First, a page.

Demonstration. Joyce Parson s & Emily Reeb. Demonstration. “Demonstration is done by the teacher to show the learner how to perform a particular skill” (Fitzgerald, 2008 ). Explanation Phase.
Joyce Parsons & Emily Reeb
“Demonstration is done by the teacher to show the learner how to perform a particular skill” (Fitzgerald, 2008)
Explanations must be clear, pertinent to the objectives of the particular lesson to be presented, and based on the known experience and knowledge of the students.
In teaching a skill, the instructor must convey to the students the precise actions they are to perform. In addition to the necessary steps, the instructor should describe the end result of these efforts.
Before leaving this phase, the instructor should encourage students to ask questions about any step of the procedure that they do not understand.
The instructor must show students the actions necessary to perform a skill.
As little extraneous activity as possible should be included in the demonstration if students are to clearly understand that the instructor is accurately performing the actions previously explained.
If, due to some unanticipated circumstances the demonstration does not closely conform to the explanation, this deviation should be immediately acknowledged and explained.
Because these two phases, which involve separate actions, are performed concurrently, they are discussed here under a single heading. The first of these phases is the student's performance of the physical or mental skills that have been explained and demonstrated. The second activity is the instructor's supervision.
Student performance requires students to act and do. To learn skills, students must practice. The instructor must, therefore, allot enough time for meaningful student activity. Through doing, students learn to follow correct procedures and to reach established standards. It is important that students be given an opportunity to perform the skill as soon as possible after a demonstration. In flight training, the instructor may allow the student to follow along on the controls during the demonstration of a maneuver. Immediately thereafter, the instructor should have the student attempt to perform the maneuver, coaching as necessary. In another example, students have been performing a task, such as a weight and balance computation, as a group. Prior to terminating the performance phase, they should be allowed to independently complete the task at least once, with supervision and coaching as necessary.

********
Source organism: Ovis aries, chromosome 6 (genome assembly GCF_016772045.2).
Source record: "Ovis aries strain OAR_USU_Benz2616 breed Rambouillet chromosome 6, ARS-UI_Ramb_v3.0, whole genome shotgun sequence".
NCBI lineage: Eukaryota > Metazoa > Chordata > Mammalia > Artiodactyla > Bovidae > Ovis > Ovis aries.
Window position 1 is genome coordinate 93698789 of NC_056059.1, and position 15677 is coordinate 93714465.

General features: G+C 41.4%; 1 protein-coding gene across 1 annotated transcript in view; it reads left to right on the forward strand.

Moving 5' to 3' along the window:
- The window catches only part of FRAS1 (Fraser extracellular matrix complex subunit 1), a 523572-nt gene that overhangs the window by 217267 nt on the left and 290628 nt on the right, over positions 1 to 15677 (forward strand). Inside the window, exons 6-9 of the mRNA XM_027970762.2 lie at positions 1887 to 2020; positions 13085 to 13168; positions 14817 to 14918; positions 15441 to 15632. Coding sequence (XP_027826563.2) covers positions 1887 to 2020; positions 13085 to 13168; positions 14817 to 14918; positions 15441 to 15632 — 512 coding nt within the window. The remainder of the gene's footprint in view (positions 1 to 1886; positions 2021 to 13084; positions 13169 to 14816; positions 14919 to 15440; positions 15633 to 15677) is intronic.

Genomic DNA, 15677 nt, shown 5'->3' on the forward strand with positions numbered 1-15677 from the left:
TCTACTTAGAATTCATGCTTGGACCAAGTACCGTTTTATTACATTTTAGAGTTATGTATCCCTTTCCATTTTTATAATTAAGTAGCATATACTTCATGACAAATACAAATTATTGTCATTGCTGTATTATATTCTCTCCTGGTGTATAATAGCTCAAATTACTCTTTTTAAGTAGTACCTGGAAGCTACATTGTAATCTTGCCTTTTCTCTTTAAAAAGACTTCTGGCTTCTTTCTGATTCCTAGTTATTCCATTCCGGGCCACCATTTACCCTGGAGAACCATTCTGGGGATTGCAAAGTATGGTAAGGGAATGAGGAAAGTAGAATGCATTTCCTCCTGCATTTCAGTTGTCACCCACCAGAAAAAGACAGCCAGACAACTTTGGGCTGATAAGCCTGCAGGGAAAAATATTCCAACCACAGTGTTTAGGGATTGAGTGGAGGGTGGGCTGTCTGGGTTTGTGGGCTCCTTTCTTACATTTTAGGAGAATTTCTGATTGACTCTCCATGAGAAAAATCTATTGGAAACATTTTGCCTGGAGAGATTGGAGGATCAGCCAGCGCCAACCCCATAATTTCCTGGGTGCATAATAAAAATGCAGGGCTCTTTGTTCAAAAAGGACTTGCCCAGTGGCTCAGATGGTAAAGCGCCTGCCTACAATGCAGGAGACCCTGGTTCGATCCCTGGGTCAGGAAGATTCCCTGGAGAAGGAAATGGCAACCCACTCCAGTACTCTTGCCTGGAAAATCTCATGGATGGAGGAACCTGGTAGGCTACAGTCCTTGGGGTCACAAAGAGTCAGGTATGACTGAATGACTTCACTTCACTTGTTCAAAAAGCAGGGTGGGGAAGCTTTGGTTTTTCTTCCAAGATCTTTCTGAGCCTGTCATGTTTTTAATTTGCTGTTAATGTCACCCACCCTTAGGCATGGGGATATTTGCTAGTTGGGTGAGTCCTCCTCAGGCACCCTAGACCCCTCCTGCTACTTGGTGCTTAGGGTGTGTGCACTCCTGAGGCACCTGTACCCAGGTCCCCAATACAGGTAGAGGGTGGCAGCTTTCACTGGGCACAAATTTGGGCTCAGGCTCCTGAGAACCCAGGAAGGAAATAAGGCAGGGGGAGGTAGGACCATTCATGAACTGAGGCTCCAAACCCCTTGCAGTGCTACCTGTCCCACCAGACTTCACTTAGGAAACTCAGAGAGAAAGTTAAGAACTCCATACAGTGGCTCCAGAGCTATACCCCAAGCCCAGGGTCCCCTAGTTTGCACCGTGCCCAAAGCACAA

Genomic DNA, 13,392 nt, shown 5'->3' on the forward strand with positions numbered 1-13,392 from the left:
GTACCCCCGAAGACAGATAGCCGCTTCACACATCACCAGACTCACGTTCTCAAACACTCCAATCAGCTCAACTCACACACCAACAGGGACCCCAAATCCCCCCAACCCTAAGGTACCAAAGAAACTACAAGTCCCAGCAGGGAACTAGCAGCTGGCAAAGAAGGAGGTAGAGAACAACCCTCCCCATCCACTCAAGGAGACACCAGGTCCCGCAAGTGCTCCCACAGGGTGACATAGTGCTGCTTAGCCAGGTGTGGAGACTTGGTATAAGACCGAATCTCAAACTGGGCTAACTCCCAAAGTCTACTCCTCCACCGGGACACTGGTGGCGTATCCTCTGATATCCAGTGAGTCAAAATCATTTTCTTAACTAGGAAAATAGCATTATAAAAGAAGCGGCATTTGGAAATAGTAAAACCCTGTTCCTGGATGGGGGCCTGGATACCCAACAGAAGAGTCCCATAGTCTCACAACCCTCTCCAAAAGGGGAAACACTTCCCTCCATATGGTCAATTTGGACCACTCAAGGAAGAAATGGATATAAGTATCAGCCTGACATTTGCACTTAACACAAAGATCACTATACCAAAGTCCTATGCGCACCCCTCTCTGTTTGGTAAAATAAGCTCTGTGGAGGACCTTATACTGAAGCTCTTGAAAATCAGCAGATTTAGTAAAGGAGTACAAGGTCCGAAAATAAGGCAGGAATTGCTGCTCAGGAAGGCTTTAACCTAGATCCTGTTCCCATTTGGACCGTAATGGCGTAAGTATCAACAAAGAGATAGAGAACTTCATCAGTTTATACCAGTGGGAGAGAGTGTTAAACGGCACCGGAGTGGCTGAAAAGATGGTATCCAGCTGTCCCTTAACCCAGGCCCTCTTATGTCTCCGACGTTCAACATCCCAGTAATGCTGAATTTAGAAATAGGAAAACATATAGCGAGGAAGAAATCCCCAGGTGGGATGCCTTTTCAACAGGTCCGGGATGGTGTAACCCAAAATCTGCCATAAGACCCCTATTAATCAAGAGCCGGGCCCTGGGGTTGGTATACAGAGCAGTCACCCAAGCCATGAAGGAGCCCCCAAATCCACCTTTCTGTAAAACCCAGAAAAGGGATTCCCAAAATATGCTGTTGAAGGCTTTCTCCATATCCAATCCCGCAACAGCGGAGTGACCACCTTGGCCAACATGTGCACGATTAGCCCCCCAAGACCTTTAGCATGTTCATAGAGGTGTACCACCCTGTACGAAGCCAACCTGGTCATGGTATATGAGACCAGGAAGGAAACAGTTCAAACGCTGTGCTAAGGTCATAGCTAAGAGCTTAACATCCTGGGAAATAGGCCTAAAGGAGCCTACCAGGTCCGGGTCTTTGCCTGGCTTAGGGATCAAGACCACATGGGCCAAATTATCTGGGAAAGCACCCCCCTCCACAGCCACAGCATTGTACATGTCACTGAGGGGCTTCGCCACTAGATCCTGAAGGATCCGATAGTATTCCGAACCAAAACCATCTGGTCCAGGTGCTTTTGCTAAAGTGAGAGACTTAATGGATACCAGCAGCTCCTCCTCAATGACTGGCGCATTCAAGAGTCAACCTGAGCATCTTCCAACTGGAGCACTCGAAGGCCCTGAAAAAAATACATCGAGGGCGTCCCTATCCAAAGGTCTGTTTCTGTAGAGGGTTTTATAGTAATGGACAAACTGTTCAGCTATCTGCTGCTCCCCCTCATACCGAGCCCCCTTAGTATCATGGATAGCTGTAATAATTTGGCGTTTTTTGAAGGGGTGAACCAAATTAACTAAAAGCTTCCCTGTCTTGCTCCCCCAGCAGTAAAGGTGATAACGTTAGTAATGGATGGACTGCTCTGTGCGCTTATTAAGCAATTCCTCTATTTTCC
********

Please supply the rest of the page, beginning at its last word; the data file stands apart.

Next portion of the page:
In this phase, the instructor judges student performance. The student displays whatever competence has been attained, and the instructor discovers just how well the skill has been learned.
To test each student's ability to perform, the instructor requires students to work independently throughout this phase and makes some comment as to how each performed the skill relative to the way it was taught.
From this measurement of student achievement, the instructor determines the effectiveness of the instruction.
Time needs to be set aside
Requires practice and close supervision thus class size must be small
Equipment may be costly
If high risk skill must use model first
Best for small groups or individuals
Competency evaluation requires 1:1 teacher-student ratio (Fitzgerald, 2008). The person evaluating must be an expert in the area of demonstration.
Constructivism views learning as a process in which the learner actively constructs or builds new ideas or concepts based upon current and past knowledge or experience. In other words, "learning involves constructing one's own knowledge from one's own experiences." When using demonstration refer to some known information to base the new information on.
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Watson, T., & Radwan, H. (2001). Comparison of three teaching methods for learning spinal manipulation skill: a pilot study. Journal of Manual & Manipulative Therapy (Journal of Manual & Manipulative Therapy), 9(1), 48-52. Retrieved from CINAHL with Full Text database.
Eaton, D., & Cottrell, D. (1999). Structured teaching methods enhance skill acquisition but not problem-solving abilities: an evaluation of the 'silent run through'. Medical Education, 33(1), 19-23. Retrieved from CINAHL with Full Text database.
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